Think about this: They can't leave a hole in the script, since the speech by Linus is the turning point of the entire story arc.
So what does Linus say? Did anyone ask? Did school officials refuse to answer? I think we can assume that Linus is not allowed to recite the First Amendment. If the answer to the question, "Isn't there anyone who knows what Christmas is all about?" is not linked to the Christmas story, then what do the script editors have him say?
Raise you hand if you think readers -- secular and religious -- would want to know.
Now, the Herald-Leader story does include one other strange reference, addressing the fact that the biblical material in this script has always been controversial.
CNN reported last month that Linus’ recitation of the Bible passages was also at issue in the development of the 1965 animated television special “A Charlie Brown Christmas.”
Peanuts creator Charles Schulz wanted to include the speech, CNN reported, but the producers were hesitant. After much back and forth, the passage was left in, the network said.
CNN reported? This clash between Schulz and the network has been documented many times in much greater detail. Here's a large chunk of a GetReligion piece in 2010, pointing readers toward an excellent piece in The Washington Post. The key voices here are producer-director Lee Mendelson, animator Bill Melendez and Bay Area novelist Michael Chabon.
From the Post article:
Charles Schulz insisted on one core purpose: "A Charlie Brown Christmas" had to be about something. Namely, the true meaning of Christmas. Otherwise, Schulz said, "Why bother doing it?"
Mendelson and Melendez asked Schulz whether he was sure he wanted to include Biblical text in the special. The cartoonist's response, Mendelson recalls: "If we don't do it, who will?"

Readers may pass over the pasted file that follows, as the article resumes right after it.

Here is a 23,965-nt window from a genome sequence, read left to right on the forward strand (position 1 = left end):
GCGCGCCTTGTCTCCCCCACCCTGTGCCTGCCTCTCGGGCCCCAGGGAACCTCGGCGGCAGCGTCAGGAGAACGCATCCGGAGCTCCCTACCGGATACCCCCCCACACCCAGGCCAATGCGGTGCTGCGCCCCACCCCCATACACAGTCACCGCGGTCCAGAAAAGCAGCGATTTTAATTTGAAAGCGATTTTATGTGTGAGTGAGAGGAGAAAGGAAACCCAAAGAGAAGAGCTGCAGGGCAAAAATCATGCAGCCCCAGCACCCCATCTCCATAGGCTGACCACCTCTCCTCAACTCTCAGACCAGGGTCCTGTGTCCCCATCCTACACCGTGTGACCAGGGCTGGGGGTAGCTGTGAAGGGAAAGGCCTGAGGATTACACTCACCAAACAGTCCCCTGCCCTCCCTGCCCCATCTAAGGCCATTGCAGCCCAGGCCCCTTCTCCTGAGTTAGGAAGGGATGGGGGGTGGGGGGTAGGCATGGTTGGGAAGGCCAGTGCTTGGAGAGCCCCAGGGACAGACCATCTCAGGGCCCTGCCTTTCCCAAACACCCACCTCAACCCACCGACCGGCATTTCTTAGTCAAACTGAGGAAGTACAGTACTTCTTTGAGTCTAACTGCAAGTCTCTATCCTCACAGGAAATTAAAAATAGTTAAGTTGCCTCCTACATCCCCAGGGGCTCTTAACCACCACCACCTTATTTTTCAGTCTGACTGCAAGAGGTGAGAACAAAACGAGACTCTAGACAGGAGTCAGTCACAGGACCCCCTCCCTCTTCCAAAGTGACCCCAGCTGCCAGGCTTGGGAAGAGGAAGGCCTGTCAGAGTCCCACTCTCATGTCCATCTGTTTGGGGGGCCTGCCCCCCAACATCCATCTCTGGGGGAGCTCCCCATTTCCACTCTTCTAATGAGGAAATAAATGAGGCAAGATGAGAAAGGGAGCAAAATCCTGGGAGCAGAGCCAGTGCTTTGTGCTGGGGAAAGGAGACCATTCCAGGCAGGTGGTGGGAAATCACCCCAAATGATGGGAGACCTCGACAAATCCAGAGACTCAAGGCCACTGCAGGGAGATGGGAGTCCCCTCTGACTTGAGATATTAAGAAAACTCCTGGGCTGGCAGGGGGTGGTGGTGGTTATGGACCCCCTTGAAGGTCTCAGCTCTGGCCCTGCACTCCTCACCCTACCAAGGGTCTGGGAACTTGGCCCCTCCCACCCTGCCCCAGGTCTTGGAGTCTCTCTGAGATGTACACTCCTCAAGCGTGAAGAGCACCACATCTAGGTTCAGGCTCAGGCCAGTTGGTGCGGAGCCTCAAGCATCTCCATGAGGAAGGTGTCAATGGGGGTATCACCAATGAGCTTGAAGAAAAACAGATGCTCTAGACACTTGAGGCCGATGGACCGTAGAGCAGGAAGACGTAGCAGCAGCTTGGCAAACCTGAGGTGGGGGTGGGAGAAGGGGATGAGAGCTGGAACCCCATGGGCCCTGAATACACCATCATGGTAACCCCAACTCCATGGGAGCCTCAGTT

To Coca-Cola's credit, Mendelson says, the corporate sponsor never balked at the idea of including New Testament passages. The result –- Linus's reading from the Book of Luke about the meaning of the season –- became "the most magical two minutes in all of TV animation," the producer says.
In writing about the "Peanuts" special in "Manhood for Amateurs," Chabon -- a self-described Jewish "liberal agnostic empiricist" -- waxed: "I still know that chapter and verse of the Gospel of Luke by heart, and no amount of subsequent disillusionment with the behavior of self-described Christians, or with the ongoing progressive commercialization that in 1965 had already broken Charlie Brown's heart, has robbed the central miracle of Christianity of its power to move me the way any truly great story can."
To which I added:
The only problem with that passage is that, for some reason, it misses part of the drama. While the sponsor may have embraced the vision of Schultz -- and Linus -- numerous accounts of the backstage proceedings stress that CBS executives opposed the use of the Bible verses.
But "Sparky" Schultz stood firm and a cultural classic was born -- Bible verses and all.
So here is the ultimate question, I guess, one hinted at in the drama unfolding in Johnson County, Kentucky: What are the odds that Schulz would win that standoff with CBS executives today? If that special was being produced now, what would Linus say?
This story in Kentucky is not over. The Herald-Leader team has a chance to cover the most fascinating element of this church-state drama, simply by asking one question. If you can't put the Christmas story in a Christmas play, what do these educators propose to put in its place? Why do this play at all?
So what is Linus going to be allowed to say?